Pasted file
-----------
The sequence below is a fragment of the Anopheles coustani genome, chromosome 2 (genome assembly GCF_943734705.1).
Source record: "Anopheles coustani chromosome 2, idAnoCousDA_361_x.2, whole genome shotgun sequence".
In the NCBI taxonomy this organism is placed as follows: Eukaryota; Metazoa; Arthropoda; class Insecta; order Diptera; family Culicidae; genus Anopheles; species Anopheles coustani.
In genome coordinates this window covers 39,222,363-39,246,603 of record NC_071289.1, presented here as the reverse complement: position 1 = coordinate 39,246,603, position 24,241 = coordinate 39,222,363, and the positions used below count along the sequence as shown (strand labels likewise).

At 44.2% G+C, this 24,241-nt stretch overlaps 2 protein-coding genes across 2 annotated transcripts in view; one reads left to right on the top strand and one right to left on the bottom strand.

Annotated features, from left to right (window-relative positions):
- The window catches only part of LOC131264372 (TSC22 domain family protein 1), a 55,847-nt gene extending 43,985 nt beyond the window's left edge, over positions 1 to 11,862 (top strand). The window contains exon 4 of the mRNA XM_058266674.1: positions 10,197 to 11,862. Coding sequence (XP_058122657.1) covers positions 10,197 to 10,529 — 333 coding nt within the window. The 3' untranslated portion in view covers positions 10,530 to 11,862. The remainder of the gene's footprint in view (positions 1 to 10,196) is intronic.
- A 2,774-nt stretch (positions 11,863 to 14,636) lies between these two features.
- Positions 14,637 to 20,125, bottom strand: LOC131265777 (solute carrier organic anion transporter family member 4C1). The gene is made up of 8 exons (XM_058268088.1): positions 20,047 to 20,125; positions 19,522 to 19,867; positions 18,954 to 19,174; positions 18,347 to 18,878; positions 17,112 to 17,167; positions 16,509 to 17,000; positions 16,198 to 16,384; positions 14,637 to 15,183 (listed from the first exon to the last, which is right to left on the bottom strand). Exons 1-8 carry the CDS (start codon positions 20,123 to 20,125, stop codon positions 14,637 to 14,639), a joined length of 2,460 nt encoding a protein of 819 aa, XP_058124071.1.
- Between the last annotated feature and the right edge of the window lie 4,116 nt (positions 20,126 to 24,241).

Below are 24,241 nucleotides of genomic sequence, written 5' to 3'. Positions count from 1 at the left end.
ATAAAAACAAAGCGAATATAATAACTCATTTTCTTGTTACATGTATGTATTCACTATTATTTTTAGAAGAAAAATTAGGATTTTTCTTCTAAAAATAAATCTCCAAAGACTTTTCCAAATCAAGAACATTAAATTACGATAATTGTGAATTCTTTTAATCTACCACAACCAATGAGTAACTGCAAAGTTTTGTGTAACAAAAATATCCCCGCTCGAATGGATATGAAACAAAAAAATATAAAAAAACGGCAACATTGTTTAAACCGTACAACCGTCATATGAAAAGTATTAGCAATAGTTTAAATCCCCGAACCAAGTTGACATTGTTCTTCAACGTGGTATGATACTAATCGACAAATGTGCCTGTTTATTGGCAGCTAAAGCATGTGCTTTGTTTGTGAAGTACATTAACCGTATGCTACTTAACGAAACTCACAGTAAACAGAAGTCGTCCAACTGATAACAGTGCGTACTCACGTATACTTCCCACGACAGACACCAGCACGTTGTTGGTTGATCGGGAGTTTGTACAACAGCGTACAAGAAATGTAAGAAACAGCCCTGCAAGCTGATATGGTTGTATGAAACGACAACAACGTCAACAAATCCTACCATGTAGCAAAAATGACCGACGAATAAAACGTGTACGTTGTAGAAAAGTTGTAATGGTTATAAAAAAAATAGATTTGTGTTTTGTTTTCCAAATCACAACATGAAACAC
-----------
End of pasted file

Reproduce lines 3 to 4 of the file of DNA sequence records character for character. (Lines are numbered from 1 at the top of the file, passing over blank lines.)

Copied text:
In the NCBI taxonomy this organism is placed as follows: Eukaryota; Metazoa; Arthropoda; class Insecta; order Diptera; family Culicidae; genus Anopheles; species Anopheles coustani.
In genome coordinates this window covers 39,222,363-39,246,603 of record NC_071289.1, presented here as the reverse complement: position 1 = coordinate 39,246,603, position 24,241 = coordinate 39,222,363, and the positions used below count along the sequence as shown (strand labels likewise).